Bob Stoops: Oklahoma Sooners Head Coach Under Pressure for 2012

Tom GuthrieContributor IIIJanuary 26, 2012

TEMPE, AZ - DECEMBER 30:  Head coach Bob Stoops of the Oklahoma Sooners watches from the sidelines during the Insight Bowl against the Iowa Hawkeyes at Sun Devil Stadium on December 30, 2011 in Tempe, Arizona. The Sooners defeated the Hawkeyes 31-14.  (Photo by Christian Petersen/Getty Images)
Christian Petersen/Getty Images

2012 will be a pivotal year for Oklahoma Sooners coach Bob Stoops for multiple reasons. The underwhelming performance of his team last season and the fact that he rehired his own brother to coach the Sooner defense will brighten the spotlight on the head coach. 

College football coaches, like other highly visible figures in competitive sports, are subject to the "what have you done for me lately" test, and the Sooners haven't won the big one since 2001, Stoops' second season in Norman.  

Granted, fans, analysts and other followers of college football can be overly critical. A rational person would point to Stoops' four Big 12 titles in the past six seasons or the abundance of injuries that plagued the Sooners last season, for example. But expectations are expectations, regardless of how overblown or unrealistic, and the already-high standards for the Sooners will be elevated yet again after OU ended the highly-anticipated 2011 campaign with a lackluster victory in the Insight Bowl over Iowa. 

Additionally, the rehiring of Mike Stoops to be defensive coordinator for OU intensifies the pressure on Bob. Brent Venables was well-liked by Sooner Nation and was a talented recruiter during his time at Oklahoma. It's likely that many were sad to see him effectively forced out by Mike Stoops' arrival on the scene.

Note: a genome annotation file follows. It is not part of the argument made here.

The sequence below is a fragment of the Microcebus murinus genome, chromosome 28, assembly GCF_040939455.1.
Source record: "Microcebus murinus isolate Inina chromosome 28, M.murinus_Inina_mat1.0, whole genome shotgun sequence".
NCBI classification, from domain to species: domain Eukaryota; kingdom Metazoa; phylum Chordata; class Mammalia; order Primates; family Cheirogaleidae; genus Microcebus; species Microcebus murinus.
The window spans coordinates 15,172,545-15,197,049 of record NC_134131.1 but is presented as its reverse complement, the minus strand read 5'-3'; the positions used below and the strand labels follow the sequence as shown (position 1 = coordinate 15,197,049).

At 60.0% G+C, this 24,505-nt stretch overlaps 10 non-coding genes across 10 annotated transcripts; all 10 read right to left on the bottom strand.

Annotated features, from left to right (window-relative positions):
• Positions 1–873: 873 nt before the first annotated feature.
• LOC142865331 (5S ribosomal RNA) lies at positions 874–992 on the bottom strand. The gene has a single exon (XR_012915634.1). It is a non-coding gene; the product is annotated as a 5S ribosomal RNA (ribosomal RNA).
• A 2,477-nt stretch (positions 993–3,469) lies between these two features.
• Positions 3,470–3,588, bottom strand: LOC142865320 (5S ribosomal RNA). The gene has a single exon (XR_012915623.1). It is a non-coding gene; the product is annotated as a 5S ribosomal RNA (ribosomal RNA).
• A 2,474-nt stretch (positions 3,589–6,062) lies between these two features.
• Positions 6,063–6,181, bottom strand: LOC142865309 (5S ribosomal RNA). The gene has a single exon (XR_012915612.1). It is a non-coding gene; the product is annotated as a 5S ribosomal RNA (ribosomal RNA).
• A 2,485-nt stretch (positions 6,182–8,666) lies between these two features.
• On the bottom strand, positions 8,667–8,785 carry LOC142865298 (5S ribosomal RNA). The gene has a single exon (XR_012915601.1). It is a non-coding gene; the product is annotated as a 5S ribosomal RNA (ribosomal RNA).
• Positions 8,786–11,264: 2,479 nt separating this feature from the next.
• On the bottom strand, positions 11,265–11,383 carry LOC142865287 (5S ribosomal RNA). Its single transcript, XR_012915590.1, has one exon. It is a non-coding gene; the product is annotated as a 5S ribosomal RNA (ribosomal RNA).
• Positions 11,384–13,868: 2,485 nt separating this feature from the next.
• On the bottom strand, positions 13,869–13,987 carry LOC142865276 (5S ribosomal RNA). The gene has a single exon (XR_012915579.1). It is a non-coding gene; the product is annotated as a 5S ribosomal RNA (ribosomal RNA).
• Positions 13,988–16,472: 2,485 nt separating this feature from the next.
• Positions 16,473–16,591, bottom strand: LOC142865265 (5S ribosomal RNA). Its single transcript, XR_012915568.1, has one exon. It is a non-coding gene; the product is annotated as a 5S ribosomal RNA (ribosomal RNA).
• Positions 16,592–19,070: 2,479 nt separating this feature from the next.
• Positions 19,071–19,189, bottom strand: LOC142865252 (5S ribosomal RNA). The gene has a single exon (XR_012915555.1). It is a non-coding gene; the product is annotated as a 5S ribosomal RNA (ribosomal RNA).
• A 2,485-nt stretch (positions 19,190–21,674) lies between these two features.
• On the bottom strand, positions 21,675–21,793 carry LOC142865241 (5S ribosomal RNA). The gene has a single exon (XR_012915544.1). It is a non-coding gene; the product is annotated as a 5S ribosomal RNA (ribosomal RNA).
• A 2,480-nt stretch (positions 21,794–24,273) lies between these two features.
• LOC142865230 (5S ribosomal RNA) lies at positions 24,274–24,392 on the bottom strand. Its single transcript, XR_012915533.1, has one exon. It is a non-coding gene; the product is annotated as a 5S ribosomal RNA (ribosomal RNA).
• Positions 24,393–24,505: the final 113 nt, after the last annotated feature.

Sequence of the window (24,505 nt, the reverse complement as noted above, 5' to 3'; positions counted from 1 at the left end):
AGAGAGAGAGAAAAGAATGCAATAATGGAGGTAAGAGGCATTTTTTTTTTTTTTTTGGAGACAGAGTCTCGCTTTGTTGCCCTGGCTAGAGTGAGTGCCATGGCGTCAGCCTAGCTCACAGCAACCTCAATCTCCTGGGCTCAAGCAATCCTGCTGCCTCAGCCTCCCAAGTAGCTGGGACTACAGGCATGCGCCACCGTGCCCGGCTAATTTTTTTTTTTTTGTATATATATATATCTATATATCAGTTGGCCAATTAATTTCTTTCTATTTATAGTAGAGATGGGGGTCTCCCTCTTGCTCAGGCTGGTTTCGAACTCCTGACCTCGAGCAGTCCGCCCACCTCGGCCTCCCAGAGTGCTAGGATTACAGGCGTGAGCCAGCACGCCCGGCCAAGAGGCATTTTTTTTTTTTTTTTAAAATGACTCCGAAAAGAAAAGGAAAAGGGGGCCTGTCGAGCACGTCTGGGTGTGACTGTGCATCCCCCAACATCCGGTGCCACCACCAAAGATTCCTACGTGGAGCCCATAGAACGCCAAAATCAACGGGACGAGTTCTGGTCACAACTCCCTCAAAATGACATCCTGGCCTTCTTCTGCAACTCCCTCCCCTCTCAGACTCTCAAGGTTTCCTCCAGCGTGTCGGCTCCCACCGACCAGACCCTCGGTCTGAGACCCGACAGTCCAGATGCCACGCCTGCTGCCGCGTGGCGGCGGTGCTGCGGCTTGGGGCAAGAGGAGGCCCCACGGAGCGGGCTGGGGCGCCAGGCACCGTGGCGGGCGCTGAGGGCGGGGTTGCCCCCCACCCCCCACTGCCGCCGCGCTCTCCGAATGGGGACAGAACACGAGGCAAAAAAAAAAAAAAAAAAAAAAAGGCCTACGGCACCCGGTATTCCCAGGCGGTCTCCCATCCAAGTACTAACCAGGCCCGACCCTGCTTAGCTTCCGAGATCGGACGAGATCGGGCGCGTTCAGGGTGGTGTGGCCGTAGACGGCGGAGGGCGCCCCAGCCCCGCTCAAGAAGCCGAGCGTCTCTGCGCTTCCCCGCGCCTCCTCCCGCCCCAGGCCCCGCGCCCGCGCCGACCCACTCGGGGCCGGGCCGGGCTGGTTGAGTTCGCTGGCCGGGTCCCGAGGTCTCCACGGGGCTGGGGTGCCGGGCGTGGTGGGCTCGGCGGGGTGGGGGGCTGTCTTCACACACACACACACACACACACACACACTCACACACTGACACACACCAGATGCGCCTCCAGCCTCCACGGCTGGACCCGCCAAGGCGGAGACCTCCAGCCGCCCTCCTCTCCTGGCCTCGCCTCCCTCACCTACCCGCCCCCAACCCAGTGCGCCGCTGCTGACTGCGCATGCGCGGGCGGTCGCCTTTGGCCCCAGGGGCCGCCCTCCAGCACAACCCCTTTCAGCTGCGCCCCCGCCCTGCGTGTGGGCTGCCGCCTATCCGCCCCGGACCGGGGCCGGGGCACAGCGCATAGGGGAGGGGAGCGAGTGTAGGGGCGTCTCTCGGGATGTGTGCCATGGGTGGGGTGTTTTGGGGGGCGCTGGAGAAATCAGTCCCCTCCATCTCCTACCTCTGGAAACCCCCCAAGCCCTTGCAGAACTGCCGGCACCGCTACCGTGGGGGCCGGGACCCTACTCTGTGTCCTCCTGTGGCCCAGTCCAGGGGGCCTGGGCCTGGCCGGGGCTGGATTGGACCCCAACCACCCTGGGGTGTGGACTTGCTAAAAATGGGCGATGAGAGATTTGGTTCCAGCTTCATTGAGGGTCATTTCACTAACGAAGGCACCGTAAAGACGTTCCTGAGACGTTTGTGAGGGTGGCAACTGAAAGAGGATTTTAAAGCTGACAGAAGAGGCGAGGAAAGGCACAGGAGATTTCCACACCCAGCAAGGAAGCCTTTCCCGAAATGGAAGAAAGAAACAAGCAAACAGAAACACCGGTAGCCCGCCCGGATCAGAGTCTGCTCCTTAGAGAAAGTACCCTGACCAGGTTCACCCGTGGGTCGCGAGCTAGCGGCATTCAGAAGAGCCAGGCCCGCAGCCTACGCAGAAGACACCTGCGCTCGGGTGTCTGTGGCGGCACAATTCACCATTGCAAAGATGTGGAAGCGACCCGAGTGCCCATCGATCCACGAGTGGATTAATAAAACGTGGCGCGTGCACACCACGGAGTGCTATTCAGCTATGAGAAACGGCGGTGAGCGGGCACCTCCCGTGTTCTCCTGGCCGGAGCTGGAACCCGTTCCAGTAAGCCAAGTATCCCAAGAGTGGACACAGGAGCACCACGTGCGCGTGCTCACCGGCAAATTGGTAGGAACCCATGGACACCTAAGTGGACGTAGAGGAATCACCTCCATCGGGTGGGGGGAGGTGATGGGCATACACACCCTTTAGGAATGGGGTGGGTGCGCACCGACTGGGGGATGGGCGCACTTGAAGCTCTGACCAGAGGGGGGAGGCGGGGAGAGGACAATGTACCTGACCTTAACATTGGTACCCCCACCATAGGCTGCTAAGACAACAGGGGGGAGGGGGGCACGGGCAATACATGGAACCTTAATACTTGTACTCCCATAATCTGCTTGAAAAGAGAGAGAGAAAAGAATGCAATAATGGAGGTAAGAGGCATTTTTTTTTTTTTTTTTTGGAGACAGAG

In fact, critics of the coaching shuffle could argue Venables' departure has already had a tangible adverse impact on OU. Shortly after the coach left for Clemson, cornerback prospect Kevin Peterson decommitted from OU and committed to Oklahoma State, citing Venables departure as a factor in his change of plans.

Personally, I think rehiring Mike Stoops was a great move for the Sooners and will reap benefits in the long run; I believe the OU defense will become dominant again with him at the helm. But he needs to do well to preserve Bob Stoops' credibility.

If the Sooner D thrives under Mike Stoops' coaching, Bob Stoops will be praised for inviting his brother back to join him on the sidelines. However, if improvement is not made, Bob will feel the heat, and the hiring will instead look like a case of nepotism to some college football fans. In cases like these, the end justifies the means. 

Let me be clear: I don't think the upcoming season will be a hot-seat year for Bob Stoops. But the reality is that Stoops will be under increased pressure to deliver with a team that returns plenty of talent. The Sooners will be highly ranked in the preseason polls and should be in the national title picture once more.

Bob Stoops, who has not coached two consecutive seasons in Norman without earning his team a BCS berth and Big 12 title, has created exceptionally high standards for himself and his program, and if the Sooners are not in the title picture deep into the 2012 season, he will be scrutinized.